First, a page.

Con: It is less easy for people to see how cute my baby is.
He is very cute! But nobody knows. Refusing to post pictures of him on the Internet means I am forgoing the dozens of likes and comments and accompanying surges of validation and satisfaction that I have come to expect with major life moments.
It’s not even that my close friends can’t see him, I still allow myself to text pictures to close friends and family. It’s the peripheral acquaintances, the people I went to high school with, guys I had crushes on in college. They are my real concern. They will never see how cute my baby is, and thus will never know how great I’m doing and how happy I am. Can I live with that?
This, of course, touches on the issue of cultivating our online personas, only revealing the good and hiding the everyday struggles. But whatever, when other people post smiley baby pictures it makes me want to post them too. Forget about the fact that I am still 35 pounds overweight, that’s not part of my image. My personal brand does not include the revelation I had last night that the biggest challenge of new parenthood is not murdering your own baby when he won’t stop crying. Facebook is for happy times. Cute outfits and first smiles and those chubby arms with the rubber-band wrists. If I don’t post cute pictures of my baby on Facebook, that means I have to rely on myself to be impressive. I have to look good and accomplish things in my career and that is hard. At the very least, I have to make jokes in my status updates, without accompanying photographs. As if I don’t have enough going on.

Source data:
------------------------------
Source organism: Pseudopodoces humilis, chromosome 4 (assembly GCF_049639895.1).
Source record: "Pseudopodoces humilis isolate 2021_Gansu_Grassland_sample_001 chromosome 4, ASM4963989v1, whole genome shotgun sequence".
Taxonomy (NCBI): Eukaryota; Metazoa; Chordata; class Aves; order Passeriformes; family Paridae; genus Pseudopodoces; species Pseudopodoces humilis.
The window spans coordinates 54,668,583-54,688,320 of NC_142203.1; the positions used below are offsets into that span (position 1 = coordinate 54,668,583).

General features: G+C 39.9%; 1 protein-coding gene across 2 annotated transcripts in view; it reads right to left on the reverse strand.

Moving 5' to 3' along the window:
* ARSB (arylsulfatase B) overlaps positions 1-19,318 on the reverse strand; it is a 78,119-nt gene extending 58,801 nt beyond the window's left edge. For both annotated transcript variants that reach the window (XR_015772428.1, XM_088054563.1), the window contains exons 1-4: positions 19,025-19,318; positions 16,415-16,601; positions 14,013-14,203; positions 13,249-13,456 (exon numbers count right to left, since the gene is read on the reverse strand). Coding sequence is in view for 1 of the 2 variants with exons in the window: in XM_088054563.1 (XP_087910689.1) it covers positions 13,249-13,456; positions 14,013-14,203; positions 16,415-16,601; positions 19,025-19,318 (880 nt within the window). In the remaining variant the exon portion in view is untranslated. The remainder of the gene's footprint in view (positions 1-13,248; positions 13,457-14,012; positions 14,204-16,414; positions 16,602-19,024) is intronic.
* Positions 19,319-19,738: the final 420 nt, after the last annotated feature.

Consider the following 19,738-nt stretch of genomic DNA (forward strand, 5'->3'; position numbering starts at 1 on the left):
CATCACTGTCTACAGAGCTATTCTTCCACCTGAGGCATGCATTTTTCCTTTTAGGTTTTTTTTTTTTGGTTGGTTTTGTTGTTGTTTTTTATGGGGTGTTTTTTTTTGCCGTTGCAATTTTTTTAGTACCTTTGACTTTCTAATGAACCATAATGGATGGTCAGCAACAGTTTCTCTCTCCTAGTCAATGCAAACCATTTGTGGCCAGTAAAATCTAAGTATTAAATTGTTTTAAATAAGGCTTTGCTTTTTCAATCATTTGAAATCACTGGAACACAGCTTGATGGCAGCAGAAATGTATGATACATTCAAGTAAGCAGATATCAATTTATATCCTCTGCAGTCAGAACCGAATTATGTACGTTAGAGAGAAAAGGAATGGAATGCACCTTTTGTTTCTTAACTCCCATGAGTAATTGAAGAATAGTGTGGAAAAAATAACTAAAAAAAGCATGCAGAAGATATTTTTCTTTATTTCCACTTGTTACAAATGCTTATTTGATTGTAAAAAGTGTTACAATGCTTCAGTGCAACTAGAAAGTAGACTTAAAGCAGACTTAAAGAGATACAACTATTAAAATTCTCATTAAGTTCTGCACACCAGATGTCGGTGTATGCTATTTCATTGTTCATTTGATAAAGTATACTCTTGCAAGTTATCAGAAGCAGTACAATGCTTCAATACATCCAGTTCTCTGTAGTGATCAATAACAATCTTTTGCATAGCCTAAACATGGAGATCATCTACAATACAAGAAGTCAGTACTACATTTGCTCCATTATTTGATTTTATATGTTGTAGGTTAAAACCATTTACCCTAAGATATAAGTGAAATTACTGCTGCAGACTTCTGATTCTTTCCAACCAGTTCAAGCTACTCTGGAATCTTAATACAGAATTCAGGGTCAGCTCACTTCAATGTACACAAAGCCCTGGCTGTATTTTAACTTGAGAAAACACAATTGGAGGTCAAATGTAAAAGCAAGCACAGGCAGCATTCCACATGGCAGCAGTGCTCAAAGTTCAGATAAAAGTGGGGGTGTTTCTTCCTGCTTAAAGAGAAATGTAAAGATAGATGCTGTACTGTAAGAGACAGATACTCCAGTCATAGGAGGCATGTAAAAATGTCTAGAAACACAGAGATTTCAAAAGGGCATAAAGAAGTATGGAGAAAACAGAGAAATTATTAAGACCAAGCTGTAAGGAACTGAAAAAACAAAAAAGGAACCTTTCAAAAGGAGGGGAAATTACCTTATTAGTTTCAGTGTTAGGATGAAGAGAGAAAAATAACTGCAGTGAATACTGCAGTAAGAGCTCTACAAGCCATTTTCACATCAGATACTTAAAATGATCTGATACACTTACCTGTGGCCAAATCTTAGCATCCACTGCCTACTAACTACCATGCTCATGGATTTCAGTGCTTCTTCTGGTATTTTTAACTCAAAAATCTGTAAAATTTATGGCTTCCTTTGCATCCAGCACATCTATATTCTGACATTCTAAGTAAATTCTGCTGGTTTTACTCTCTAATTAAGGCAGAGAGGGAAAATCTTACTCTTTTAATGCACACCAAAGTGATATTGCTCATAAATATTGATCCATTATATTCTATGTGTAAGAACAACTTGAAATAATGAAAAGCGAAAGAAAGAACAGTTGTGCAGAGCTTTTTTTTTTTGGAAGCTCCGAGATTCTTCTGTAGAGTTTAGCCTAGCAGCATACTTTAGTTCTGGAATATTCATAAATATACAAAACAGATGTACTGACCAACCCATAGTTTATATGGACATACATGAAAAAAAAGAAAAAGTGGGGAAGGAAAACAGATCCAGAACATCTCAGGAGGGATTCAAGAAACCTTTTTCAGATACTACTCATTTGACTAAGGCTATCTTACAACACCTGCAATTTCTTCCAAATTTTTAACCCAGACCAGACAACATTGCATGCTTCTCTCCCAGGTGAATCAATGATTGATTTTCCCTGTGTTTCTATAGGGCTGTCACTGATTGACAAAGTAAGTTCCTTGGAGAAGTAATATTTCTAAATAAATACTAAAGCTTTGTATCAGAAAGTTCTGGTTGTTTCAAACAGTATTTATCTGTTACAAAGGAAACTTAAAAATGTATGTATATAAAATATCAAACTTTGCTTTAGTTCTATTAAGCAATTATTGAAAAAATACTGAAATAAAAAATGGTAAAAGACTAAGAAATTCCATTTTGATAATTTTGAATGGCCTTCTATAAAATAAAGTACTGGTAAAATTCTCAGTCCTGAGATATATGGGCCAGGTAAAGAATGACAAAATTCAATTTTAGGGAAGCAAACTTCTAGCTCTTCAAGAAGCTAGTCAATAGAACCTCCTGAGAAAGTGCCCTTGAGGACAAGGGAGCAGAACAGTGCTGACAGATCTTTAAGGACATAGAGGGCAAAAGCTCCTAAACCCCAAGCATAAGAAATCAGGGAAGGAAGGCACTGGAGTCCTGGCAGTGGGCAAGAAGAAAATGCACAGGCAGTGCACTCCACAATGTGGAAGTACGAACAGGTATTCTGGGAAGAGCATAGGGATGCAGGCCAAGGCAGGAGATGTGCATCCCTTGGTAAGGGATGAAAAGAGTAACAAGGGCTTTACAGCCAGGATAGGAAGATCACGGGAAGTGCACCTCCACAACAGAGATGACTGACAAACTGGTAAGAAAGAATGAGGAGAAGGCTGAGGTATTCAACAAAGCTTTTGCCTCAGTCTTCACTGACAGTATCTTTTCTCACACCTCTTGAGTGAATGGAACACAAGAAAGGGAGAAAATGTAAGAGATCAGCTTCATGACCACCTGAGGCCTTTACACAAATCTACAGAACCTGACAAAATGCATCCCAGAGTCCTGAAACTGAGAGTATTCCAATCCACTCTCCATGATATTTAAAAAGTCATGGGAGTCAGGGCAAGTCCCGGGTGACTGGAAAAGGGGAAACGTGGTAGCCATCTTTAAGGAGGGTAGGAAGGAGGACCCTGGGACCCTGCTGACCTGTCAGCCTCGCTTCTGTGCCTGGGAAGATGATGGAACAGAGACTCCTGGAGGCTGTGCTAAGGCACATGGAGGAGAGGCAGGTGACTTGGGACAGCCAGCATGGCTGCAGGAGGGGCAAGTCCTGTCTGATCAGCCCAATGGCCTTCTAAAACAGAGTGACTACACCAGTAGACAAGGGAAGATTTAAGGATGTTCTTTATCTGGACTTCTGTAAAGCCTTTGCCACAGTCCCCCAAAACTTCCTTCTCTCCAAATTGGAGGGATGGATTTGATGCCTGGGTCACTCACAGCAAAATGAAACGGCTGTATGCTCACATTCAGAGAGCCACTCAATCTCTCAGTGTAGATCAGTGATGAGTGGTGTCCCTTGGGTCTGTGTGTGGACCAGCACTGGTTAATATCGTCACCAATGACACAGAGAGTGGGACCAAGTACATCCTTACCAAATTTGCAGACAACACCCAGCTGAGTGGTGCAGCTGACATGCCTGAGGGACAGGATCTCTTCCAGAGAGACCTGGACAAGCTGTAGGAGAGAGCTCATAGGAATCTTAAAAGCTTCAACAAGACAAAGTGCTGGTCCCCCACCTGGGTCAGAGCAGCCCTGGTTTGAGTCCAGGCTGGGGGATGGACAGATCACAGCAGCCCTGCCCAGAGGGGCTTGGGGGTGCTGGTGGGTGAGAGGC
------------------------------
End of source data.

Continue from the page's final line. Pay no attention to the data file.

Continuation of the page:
Pro: There are other ways
The night my son was born, my husband, in a terrified, sleep-deprived haze, spent hours looking for an app we could use to share baby pictures with family and friends. We use 23snaps; it doesn’t let other users copy your pictures or use them on other platforms. And it almost feels like we have freed ourselves from the shackles of Facebook, at least a tiny bit. And it feels less like we are forcing baby pictures down people’s throats and more like we’re sharing with people who actually give a crap, which is nice.
Look, I’m certainly not saying this is how every new parent should behave. I’m not even sure how long I’ll last. If it makes you happy, post pictures of your kids wherever you damn well please. This is America. But I will say one thing. Two days ago, we took our seven-week-old son to the beach for the first time. We let our dog off her leash and my husband carried the baby snug on his chest. We smelled the ocean and felt the sand under our shoes and we forgot to take pictures, which initially sent me into a small panic. My baby’s first time at the beach and there is no record of it! Was it reckless of me to not have documented this fleeting bliss? But maybe part of being a parent and the growing up that comes with that will be the ability to just enjoy a moment of peace and happiness with my family, even if the Internet doesn’t know about it.